Insider Magazine – The One Where I Want A Death Watch


It’s very sweet of you but there’s no need to ask, I’ve already decided. For Christmas this year I want a death watch.

“Tikker” does just as you would expect it to: you enter some basic details about your age, vital statistics, health and habits and it calculates the estimated date of your death based on the information it’s been given. Then, in a presumably not unexpected turn of events, it starts counting downwards.

It’s brilliant – what would happen if we all had a little digital display on our arms showing just how much time we had left before all the lights are supposed to go off? Facebook friends would be ruthlessly culled overnight. Pictures of the first day of school of the third kid of some guy you once met on holidays and haven’t seen in twenty years or a platitude-filled picture of a cat clinging to a washing line saying “hang in there, it’s almost Friday” from the receptionist bring you ten seconds closer to oblivion, my friend. That kind of nonsense will be a crime in the dictatorship of the dwindling dial.

In fact the list of things that might disappear overnight is fairly large. Just off the top of my head I had TV ad breaks, polite small talk with strangers, parent-teacher meetings, queuing for Santa, work brainstorming that lasts longer than eight minutes, two-pull pints and the 1st, 2nd and 3rd rounds of the F.A. Cup. As for ironing? Screw that. I choose being rumpled and having a little more time to breathe.

I’m pretty sure full-day hangovers would go the way of the dodo. You think you have The Fear on an average Sunday evening at 7.15? Imagine if your wrist reminded you that you were one day closer to your check-out date with nothing to show for it but 5 toast crusts, an empty two litre of Lucozade and twelve forgettable episodes of Come Dine With me?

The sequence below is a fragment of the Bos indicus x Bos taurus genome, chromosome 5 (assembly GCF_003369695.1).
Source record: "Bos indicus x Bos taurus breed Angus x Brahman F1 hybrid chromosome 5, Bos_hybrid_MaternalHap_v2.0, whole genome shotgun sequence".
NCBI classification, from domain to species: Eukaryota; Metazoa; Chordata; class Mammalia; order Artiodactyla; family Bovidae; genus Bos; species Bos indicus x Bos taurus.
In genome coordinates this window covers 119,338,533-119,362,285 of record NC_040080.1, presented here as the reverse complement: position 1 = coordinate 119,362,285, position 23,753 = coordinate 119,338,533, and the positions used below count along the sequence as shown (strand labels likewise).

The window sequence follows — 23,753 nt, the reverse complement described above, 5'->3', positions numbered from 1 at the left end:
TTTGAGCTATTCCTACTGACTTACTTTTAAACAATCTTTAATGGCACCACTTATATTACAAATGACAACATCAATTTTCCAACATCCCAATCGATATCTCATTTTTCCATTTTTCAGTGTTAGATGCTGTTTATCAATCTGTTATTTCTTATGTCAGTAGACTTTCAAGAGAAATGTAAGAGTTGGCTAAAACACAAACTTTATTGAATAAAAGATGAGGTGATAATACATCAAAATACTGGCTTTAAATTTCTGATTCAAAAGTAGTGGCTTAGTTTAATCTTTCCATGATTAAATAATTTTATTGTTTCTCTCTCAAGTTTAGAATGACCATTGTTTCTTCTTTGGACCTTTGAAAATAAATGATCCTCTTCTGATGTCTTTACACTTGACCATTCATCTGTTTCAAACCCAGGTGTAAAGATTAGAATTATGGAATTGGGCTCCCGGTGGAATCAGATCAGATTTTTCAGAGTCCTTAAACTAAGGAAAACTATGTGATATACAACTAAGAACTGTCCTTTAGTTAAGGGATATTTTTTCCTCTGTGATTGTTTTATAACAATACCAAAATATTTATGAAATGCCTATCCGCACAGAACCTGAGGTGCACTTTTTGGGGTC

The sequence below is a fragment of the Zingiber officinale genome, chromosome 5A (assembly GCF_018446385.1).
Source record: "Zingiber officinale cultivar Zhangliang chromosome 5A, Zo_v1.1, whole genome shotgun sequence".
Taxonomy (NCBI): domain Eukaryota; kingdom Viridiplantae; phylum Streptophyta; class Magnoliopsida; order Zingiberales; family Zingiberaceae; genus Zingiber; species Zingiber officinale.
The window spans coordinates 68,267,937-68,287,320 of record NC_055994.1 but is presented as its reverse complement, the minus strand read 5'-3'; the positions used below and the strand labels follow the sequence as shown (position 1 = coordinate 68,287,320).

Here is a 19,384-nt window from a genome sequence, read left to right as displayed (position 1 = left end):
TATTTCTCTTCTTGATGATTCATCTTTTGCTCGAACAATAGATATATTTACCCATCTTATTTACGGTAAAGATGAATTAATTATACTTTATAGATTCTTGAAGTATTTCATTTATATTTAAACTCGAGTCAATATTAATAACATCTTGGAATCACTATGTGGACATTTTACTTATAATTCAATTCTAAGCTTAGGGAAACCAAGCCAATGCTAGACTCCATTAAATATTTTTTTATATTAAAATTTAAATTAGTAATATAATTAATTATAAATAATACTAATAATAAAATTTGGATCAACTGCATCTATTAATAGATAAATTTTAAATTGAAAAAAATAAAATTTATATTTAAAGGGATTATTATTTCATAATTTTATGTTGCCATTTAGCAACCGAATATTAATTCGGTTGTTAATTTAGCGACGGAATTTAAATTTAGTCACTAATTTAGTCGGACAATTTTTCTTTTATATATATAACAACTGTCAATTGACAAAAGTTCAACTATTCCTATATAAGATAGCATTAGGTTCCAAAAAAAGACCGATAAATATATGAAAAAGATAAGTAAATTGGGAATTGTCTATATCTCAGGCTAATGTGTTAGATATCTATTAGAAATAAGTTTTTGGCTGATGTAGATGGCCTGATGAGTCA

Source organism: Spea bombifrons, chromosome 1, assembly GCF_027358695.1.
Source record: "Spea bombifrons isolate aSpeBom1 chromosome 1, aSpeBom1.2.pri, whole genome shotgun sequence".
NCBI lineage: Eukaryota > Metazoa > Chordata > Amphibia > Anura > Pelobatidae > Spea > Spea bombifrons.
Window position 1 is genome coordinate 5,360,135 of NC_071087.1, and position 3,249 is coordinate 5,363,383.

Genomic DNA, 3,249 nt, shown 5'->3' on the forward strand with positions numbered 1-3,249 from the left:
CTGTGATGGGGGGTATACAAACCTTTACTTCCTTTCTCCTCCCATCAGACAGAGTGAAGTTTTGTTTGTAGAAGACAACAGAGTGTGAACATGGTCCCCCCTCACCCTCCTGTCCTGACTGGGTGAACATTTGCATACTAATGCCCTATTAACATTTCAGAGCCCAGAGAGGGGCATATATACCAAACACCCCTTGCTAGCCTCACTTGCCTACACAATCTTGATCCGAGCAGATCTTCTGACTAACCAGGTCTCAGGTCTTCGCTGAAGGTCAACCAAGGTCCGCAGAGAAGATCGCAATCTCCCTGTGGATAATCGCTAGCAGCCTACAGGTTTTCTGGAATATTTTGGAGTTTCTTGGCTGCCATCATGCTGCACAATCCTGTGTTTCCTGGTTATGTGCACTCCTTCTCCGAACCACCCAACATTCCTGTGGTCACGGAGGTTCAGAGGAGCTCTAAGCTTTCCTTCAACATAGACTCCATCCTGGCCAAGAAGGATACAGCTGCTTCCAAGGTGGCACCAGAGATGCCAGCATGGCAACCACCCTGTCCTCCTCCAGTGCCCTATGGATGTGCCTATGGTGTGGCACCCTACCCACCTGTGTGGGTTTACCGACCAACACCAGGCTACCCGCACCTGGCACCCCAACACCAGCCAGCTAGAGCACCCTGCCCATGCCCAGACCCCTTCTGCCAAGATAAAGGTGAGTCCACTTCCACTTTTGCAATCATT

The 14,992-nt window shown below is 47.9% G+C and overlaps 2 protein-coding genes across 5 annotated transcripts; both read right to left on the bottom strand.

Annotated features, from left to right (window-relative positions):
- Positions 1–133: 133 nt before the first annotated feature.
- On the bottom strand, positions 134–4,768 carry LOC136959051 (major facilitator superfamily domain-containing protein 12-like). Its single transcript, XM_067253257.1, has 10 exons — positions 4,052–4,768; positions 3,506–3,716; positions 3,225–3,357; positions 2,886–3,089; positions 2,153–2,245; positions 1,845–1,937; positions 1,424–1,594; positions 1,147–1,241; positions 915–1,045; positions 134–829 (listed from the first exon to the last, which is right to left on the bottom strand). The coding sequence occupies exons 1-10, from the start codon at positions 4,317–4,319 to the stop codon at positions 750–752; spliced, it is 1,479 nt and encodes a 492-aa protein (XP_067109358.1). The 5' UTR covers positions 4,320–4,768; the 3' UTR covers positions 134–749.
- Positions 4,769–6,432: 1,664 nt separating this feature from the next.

Being honest there’s probably little chance you’d waste two minutes reading this column out of the ever-decreasing stock of sand in your personal egg timer. I certainly wouldn’t waste the four minutes out it takes me to write it. (Note for my lovely editor – this is humour and not a reflection of the real amount of time this column takes. I handcraft it over many, many days and nights of painstaking love, effort, tears and toil.) Therefore with a death watch I definitely wouldn’t be writing the bloody thing.

My theory is that fireworks displays and rollercoasters would become incredibly popular. They give a huge amount of bang for very little time invested. Similarly, drag racing would become the biggest sport in the world. Who in their right mind is going to waste hours of mortality on a scoreless draw with penalties in the World Cup or pretty much any game of baseball?

So what would be worth the time it takes to do it in the brave new world of the death watch? Travel is always worth every moment, but not the time it takes you to travel there (sitting in a Piazza watching the sun go down over Florence good, Pisa airport bad.) Sex will pretty much always fall into this category too. I’m pretty sure it will never be a wasted 90 seconds for most of us.